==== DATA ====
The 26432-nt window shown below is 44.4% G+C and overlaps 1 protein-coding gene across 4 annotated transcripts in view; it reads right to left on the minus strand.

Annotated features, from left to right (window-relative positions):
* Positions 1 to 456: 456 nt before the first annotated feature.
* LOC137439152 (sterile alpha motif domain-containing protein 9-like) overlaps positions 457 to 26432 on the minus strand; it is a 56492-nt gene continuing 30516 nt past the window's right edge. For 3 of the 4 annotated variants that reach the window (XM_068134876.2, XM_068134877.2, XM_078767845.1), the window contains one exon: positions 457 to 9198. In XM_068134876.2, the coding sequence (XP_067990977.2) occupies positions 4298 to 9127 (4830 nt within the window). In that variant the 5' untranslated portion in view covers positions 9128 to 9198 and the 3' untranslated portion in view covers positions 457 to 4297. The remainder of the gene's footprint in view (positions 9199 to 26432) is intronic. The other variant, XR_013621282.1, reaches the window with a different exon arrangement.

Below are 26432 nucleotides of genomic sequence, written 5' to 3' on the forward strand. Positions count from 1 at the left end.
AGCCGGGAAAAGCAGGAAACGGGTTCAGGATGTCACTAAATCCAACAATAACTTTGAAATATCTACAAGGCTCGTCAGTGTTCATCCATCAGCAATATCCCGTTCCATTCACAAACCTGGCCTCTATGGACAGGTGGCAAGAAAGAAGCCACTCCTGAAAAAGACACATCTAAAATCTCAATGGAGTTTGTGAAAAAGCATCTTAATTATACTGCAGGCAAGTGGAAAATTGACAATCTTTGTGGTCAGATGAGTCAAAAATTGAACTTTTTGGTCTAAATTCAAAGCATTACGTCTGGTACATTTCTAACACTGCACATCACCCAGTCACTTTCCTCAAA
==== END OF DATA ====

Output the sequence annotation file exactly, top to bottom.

The 26432-nt window shown below is 44.4% G+C and overlaps 1 protein-coding gene across 4 annotated transcripts in view; it reads right to left on the minus strand.

Annotated features, from left to right (window-relative positions):
* Positions 1 to 456: 456 nt before the first annotated feature.
* LOC137439152 (sterile alpha motif domain-containing protein 9-like) overlaps positions 457 to 26432 on the minus strand; it is a 56492-nt gene continuing 30516 nt past the window's right edge. For 3 of the 4 annotated variants that reach the window (XM_068134876.2, XM_068134877.2, XM_078767845.1), the window contains one exon: positions 457 to 9198. In XM_068134876.2, the coding sequence (XP_067990977.2) occupies positions 4298 to 9127 (4830 nt within the window). In that variant the 5' untranslated portion in view covers positions 9128 to 9198 and the 3' untranslated portion in view covers positions 457 to 4297. The remainder of the gene's footprint in view (positions 9199 to 26432) is intronic. The other variant, XR_013621282.1, reaches the window with a different exon arrangement.

Below are 26432 nucleotides of genomic sequence, written 5' to 3' on the forward strand. Positions count from 1 at the left end.
AGCCGGGAAAAGCAGGAAACGGGTTCAGGATGTCACTAAATCCAACAATAACTTTGAAATATCTACAAGGCTCGTCAGTGTTCATCCATCAGCAATATCCCGTTCCATTCACAAACCTGGCCTCTATGGACAGGTGGCAAGAAAGAAGCCACTCCTGAAAAAGACACATCTAAAATCTCAATGGAGTTTGTGAAAAAGCATCTTAATTATACTGCAGGCAAGTGGAAAATTGACAATCTTTGTGGTCAGATGAGTCAAAAATTGAACTTTTTGGTCTAAATTCAAAGCATTACGTCTGGTACATTTCTAACACTGCACATCACCCAGTCACTTTCCTCAAA